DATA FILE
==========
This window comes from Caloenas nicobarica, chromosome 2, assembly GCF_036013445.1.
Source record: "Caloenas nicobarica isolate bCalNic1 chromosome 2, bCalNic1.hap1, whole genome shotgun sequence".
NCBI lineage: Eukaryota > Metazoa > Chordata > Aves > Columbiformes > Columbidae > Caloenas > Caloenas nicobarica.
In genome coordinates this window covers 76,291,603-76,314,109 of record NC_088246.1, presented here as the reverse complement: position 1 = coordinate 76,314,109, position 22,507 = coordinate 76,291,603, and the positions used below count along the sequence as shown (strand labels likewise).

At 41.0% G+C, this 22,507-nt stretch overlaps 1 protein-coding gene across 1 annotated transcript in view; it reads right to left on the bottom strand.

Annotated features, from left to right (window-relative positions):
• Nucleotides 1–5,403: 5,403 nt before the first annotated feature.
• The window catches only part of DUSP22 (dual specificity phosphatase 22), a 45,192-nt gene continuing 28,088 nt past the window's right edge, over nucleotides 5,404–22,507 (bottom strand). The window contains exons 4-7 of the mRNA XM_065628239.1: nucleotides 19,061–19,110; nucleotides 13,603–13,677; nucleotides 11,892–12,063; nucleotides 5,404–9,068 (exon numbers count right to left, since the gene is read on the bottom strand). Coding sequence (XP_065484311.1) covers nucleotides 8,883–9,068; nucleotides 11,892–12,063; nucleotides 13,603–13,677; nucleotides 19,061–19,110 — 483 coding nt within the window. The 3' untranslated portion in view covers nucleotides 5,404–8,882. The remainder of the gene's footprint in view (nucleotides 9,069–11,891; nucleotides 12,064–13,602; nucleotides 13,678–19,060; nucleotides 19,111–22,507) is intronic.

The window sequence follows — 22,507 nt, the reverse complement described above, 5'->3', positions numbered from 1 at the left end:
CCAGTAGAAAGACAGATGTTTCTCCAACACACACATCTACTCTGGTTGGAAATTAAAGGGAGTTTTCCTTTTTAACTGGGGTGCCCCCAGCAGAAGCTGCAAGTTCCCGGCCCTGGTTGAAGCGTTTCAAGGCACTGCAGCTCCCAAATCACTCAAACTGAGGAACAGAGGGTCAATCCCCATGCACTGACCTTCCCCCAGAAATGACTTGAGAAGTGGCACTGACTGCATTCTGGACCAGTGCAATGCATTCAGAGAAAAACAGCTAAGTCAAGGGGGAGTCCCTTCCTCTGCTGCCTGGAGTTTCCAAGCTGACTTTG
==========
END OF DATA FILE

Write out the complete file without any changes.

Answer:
This window comes from Caloenas nicobarica, chromosome 2, assembly GCF_036013445.1.
Source record: "Caloenas nicobarica isolate bCalNic1 chromosome 2, bCalNic1.hap1, whole genome shotgun sequence".
NCBI lineage: Eukaryota > Metazoa > Chordata > Aves > Columbiformes > Columbidae > Caloenas > Caloenas nicobarica.
In genome coordinates this window covers 76,291,603-76,314,109 of record NC_088246.1, presented here as the reverse complement: position 1 = coordinate 76,314,109, position 22,507 = coordinate 76,291,603, and the positions used below count along the sequence as shown (strand labels likewise).

At 41.0% G+C, this 22,507-nt stretch overlaps 1 protein-coding gene across 1 annotated transcript in view; it reads right to left on the bottom strand.

Annotated features, from left to right (window-relative positions):
• Nucleotides 1–5,403: 5,403 nt before the first annotated feature.
• The window catches only part of DUSP22 (dual specificity phosphatase 22), a 45,192-nt gene continuing 28,088 nt past the window's right edge, over nucleotides 5,404–22,507 (bottom strand). The window contains exons 4-7 of the mRNA XM_065628239.1: nucleotides 19,061–19,110; nucleotides 13,603–13,677; nucleotides 11,892–12,063; nucleotides 5,404–9,068 (exon numbers count right to left, since the gene is read on the bottom strand). Coding sequence (XP_065484311.1) covers nucleotides 8,883–9,068; nucleotides 11,892–12,063; nucleotides 13,603–13,677; nucleotides 19,061–19,110 — 483 coding nt within the window. The 3' untranslated portion in view covers nucleotides 5,404–8,882. The remainder of the gene's footprint in view (nucleotides 9,069–11,891; nucleotides 12,064–13,602; nucleotides 13,678–19,060; nucleotides 19,111–22,507) is intronic.

The window sequence follows — 22,507 nt, the reverse complement described above, 5'->3', positions numbered from 1 at the left end:
CCAGTAGAAAGACAGATGTTTCTCCAACACACACATCTACTCTGGTTGGAAATTAAAGGGAGTTTTCCTTTTTAACTGGGGTGCCCCCAGCAGAAGCTGCAAGTTCCCGGCCCTGGTTGAAGCGTTTCAAGGCACTGCAGCTCCCAAATCACTCAAACTGAGGAACAGAGGGTCAATCCCCATGCACTGACCTTCCCCCAGAAATGACTTGAGAAGTGGCACTGACTGCATTCTGGACCAGTGCAATGCATTCAGAGAAAAACAGCTAAGTCAAGGGGGAGTCCCTTCCTCTGCTGCCTGGAGTTTCCAAGCTGACTTTG